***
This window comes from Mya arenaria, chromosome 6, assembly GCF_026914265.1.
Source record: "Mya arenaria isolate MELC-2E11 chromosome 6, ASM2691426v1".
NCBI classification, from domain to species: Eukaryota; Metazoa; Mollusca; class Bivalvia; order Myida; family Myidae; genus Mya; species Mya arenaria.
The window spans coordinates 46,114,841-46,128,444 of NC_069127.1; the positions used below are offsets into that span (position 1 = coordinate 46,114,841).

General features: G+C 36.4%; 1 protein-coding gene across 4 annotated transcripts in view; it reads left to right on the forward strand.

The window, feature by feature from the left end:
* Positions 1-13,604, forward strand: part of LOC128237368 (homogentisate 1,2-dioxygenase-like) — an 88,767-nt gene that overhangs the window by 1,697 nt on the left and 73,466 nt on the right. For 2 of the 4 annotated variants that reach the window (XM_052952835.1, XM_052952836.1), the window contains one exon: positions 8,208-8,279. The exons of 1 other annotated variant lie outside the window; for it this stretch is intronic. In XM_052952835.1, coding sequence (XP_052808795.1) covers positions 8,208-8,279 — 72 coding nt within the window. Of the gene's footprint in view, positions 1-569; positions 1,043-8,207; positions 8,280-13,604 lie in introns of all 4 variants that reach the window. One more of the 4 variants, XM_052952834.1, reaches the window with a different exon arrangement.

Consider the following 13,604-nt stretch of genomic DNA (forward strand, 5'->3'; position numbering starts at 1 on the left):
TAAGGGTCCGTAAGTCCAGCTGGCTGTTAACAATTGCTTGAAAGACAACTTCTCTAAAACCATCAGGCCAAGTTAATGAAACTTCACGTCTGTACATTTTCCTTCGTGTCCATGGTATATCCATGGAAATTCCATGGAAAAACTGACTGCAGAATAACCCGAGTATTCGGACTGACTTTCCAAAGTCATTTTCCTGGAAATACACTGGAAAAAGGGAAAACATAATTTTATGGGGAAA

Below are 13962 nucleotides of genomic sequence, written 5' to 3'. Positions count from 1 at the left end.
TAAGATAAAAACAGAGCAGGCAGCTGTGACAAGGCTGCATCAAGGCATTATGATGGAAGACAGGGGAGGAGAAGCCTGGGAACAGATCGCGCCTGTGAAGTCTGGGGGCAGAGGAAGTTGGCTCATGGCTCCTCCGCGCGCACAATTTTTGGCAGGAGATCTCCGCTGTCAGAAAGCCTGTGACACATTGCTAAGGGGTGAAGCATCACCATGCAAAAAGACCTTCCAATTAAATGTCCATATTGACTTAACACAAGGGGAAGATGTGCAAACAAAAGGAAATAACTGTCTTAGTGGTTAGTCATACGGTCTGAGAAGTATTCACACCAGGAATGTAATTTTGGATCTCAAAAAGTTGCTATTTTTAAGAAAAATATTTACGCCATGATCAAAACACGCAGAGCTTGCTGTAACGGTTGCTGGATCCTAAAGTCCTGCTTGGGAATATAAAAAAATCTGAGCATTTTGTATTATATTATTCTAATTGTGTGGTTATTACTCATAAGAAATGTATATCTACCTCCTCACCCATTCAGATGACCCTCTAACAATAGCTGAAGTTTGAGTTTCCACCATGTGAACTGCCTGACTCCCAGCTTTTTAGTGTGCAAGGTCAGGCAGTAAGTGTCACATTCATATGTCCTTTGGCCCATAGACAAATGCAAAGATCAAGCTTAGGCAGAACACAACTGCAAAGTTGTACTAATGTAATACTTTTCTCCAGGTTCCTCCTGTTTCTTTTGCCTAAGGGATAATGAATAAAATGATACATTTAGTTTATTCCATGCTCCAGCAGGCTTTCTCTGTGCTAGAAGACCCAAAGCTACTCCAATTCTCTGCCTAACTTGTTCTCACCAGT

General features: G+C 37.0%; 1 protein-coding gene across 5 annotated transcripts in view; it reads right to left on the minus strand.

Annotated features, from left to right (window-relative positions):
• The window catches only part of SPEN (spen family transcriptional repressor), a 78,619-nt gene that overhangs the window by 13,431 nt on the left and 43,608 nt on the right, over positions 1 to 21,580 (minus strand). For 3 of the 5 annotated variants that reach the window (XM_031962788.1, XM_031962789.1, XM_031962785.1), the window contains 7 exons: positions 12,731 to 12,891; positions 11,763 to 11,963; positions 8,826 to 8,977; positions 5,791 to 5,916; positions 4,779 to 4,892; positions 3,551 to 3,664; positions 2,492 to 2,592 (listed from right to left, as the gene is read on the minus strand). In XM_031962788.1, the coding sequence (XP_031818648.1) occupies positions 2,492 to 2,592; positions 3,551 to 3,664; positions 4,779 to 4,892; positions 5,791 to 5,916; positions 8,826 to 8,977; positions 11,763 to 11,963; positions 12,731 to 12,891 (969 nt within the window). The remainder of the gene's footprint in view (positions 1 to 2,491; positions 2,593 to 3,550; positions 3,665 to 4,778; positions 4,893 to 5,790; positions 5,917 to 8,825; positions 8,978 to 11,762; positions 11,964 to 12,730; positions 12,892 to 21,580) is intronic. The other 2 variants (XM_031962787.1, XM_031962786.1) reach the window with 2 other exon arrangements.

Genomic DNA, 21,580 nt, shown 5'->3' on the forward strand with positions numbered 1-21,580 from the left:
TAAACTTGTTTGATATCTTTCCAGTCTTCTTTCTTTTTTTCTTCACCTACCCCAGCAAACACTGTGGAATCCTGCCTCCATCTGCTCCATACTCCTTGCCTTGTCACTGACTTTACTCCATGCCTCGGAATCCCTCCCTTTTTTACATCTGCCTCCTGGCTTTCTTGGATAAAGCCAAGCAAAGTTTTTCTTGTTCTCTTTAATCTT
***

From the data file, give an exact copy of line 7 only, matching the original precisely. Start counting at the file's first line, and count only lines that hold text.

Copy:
* Positions 1-13,604, forward strand: part of LOC128237368 (homogentisate 1,2-dioxygenase-like) — an 88,767-nt gene that overhangs the window by 1,697 nt on the left and 73,466 nt on the right. For 2 of the 4 annotated variants that reach the window (XM_052952835.1, XM_052952836.1), the window contains one exon: positions 8,208-8,279. The exons of 1 other annotated variant lie outside the window; for it this stretch is intronic. In XM_052952835.1, coding sequence (XP_052808795.1) covers positions 8,208-8,279 — 72 coding nt within the window. Of the gene's footprint in view, positions 1-569; positions 1,043-8,207; positions 8,280-13,604 lie in introns of all 4 variants that reach the window. One more of the 4 variants, XM_052952834.1, reaches the window with a different exon arrangement.